Ancient Greek 
In Ancient Greek one syllable of a word was normally accented. The accented syllable was pronounced at a higher pitch than the other syllables; Dionysius of Halicarnassus states that the interval was approximately that of a fifth in music. In standard polytonic orthography (invented in the Hellenistic age, but not adopted universally until Byzantine times), the acute accent (ὀξεῖα) is used to indicate a simple accented syllable. In long vowels and diphthongs the accent could fall on either half (or mora) of the syllable: if it fell on the first mora, so that the syllable had a high tone followed by a low tone, it is indicated in polytonic orthography by the circumflex (περισπωμένη): /ée/ = ῆ, but /eé/ = ή.
The accent can only fall on one of the last three syllables of a word, and if the last syllable contains a long vowel or diphthong, it can only fall on one of the last two syllables. The circumflex can only fall on the last two syllables, and only if that syllable contains a long vowel or diphthong. An acute accent on a final syllable (except before a pause or an enclitic word) is regularly replaced in the orthography by a grave accent (βαρεῖα): this may indicate a lowering of tone, but the evidence from ancient authors is unclear on this point.
If the penultimate syllable is accented, it normally has the circumflex if it contains a long vowel or diphthong and the last syllable contains a short vowel, otherwise it has the acute. An accented final syllable can have either the acute (or grave) or the circumflex.
In most inflected forms, final αι and οι are treated as if they were short vowels (or, rather, combinations of a short vowel and a semivowel glide).
Norwegian and Swedish 
Most dialects differentiate between two kinds of accents. Often referred to as acute and grave accent, they may also be referred to as accent 1 and accent 2 or tone 1 and tone 2. Hundreds of two-syllable word pairs are differentiated only by their use of either grave or acute accent. A list of such Swedish words is collected at Swedish Wikipedia: sv:Lista över svenska ordaccentsskilda minimala par. Accent 1 is, generally speaking, used for words whose second syllable is the definite article, and for words that in Old Norse were monosyllabic.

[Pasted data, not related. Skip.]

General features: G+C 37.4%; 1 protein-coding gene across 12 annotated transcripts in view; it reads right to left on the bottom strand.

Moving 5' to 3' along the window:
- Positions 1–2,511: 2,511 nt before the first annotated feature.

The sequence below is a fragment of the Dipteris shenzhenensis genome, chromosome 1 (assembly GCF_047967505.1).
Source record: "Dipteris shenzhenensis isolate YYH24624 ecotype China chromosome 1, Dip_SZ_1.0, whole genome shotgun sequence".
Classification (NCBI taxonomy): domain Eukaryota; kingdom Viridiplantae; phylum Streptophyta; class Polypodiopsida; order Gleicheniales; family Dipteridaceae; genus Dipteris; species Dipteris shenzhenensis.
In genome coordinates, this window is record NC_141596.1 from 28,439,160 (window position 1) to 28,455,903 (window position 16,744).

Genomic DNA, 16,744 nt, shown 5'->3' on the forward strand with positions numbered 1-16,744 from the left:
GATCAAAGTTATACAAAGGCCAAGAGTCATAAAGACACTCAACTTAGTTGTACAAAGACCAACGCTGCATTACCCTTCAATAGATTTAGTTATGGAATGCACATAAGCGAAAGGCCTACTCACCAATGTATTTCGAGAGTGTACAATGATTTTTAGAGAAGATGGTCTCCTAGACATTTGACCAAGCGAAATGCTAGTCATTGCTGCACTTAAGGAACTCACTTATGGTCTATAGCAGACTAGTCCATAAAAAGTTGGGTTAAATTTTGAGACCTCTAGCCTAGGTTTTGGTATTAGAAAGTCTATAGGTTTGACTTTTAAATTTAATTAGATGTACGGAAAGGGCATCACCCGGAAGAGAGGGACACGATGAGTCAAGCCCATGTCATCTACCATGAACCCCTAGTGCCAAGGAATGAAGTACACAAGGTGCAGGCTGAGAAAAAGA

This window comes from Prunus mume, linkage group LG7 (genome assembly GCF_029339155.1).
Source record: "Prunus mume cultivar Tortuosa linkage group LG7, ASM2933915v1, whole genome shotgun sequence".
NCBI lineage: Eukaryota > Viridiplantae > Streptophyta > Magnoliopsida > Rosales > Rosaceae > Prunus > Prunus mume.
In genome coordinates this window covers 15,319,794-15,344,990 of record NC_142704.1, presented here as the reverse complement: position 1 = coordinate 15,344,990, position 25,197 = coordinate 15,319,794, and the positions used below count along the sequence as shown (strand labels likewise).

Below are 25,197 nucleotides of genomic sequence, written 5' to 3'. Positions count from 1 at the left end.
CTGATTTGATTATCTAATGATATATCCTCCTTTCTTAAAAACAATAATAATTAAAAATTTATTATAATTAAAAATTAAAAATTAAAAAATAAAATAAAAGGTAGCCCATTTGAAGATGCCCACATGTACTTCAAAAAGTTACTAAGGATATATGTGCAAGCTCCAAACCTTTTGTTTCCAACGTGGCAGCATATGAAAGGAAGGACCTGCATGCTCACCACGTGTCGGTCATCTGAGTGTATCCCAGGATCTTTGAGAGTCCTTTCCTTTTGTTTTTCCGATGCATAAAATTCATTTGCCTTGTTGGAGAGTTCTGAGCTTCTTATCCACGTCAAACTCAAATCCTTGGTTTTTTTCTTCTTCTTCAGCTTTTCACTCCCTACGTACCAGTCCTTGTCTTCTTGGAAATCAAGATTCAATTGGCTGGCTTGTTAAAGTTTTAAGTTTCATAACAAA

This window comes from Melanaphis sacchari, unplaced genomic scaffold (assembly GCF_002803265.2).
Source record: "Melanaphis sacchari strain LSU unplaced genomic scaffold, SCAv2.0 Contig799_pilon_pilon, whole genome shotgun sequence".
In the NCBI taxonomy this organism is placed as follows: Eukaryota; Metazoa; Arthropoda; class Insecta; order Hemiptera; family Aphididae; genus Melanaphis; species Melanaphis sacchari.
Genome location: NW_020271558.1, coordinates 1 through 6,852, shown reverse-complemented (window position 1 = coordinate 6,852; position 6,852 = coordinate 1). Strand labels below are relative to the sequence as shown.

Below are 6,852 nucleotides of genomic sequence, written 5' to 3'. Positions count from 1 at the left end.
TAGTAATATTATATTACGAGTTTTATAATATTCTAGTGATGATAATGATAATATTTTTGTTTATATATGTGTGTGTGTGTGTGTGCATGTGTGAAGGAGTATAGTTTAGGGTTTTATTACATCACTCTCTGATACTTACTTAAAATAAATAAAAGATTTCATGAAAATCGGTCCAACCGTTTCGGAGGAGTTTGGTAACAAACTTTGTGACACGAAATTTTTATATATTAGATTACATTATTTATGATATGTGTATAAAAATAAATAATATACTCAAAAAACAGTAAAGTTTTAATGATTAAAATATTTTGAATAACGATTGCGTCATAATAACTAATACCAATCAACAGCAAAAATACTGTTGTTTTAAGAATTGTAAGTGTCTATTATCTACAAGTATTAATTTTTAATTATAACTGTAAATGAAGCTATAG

These are described as tonal word accents by Scandinavian linguists, because there is a set number of tone patterns for polysyllabic words (in this case, two) that is independent of the number of syllables in the word; in more prototypical pitch-accent languages, the number of possible tone patterns is not set but increases in proportion to the number of syllables.
For example in many East Norwegian dialects, the word "bønder" (farmers) is pronounced using tone 1, while "bønner" (beans or prayers) uses tone 2. Though the difference in spelling occasionally allows the words to be distinguished in written language, in most cases the minimal pairs are written alike. A Swedish example would be the word "tomten," which means "Santa Claus" (or "the house gnome") when pronounced using tone 2, and means "the plot of land," "the yard," or "the garden" when pronounced using tone 1. Thus, the sentence "Är det tomten på tomten?" ("Is that Santa Claus out in the yard?") uses both pronunciations right next to each other. Another example in Swedish is the word "anden", which means "the duck" when using tone 1 and "the spirit" when using tone 2. "Den heliga anden" could, in writing, be construed as either "the Holy Spirit" or "the holy duck", whereas in speech the pitch accent would convey the intended meaning.
Although most dialects make this distinction, the actual realizations vary and are generally difficult for non-natives to distinguish. In some dialects of Swedish, including those spoken in Finland, this distinction is absent. There are significant variations in the realization of pitch accent between dialects. Thus, in most of western and northern Norway (the so-called high-pitch dialects) accent 1 is falling, while accent 2 is rising in the first syllable and falling in the second syllable or somewhere around the syllable boundary.
The word accents give Norwegian and Swedish a "singing" quality which makes it fairly easy to distinguish them from other languages. In Danish, the pitch accent of Swedish and Norwegian corresponds to the glottalization phenomenon known as Stød.
Franconian languages 
Welsh and Welsh English 
Welsh has a simple pitch accent but this does not affect meaning because it is always on the same syllable. It does however make it easier to differentiate words in rapid speech. The stress accent is normally on the last or penultimate syllable in Welsh, but the pitch accent is always placed on the last syllable of a word as a high pitch. The rising pitch of the last syllable is also a distinctive feature of Welsh accents in English.
West South Slavic languages